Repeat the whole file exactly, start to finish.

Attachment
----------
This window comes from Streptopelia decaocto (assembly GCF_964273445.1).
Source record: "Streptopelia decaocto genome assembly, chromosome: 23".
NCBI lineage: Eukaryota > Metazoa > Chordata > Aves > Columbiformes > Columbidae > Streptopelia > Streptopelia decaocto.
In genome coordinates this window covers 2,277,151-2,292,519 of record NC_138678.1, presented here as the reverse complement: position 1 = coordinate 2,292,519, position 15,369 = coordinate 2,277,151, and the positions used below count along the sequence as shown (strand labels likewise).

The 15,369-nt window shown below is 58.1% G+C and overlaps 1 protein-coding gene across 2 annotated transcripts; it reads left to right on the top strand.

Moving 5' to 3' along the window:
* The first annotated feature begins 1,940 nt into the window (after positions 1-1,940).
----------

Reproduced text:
This window comes from Streptopelia decaocto (assembly GCF_964273445.1).
Source record: "Streptopelia decaocto genome assembly, chromosome: 23".
NCBI lineage: Eukaryota > Metazoa > Chordata > Aves > Columbiformes > Columbidae > Streptopelia > Streptopelia decaocto.
In genome coordinates this window covers 2,277,151-2,292,519 of record NC_138678.1, presented here as the reverse complement: position 1 = coordinate 2,292,519, position 15,369 = coordinate 2,277,151, and the positions used below count along the sequence as shown (strand labels likewise).

The 15,369-nt window shown below is 58.1% G+C and overlaps 1 protein-coding gene across 2 annotated transcripts; it reads left to right on the top strand.

Moving 5' to 3' along the window:
* The first annotated feature begins 1,940 nt into the window (after positions 1-1,940).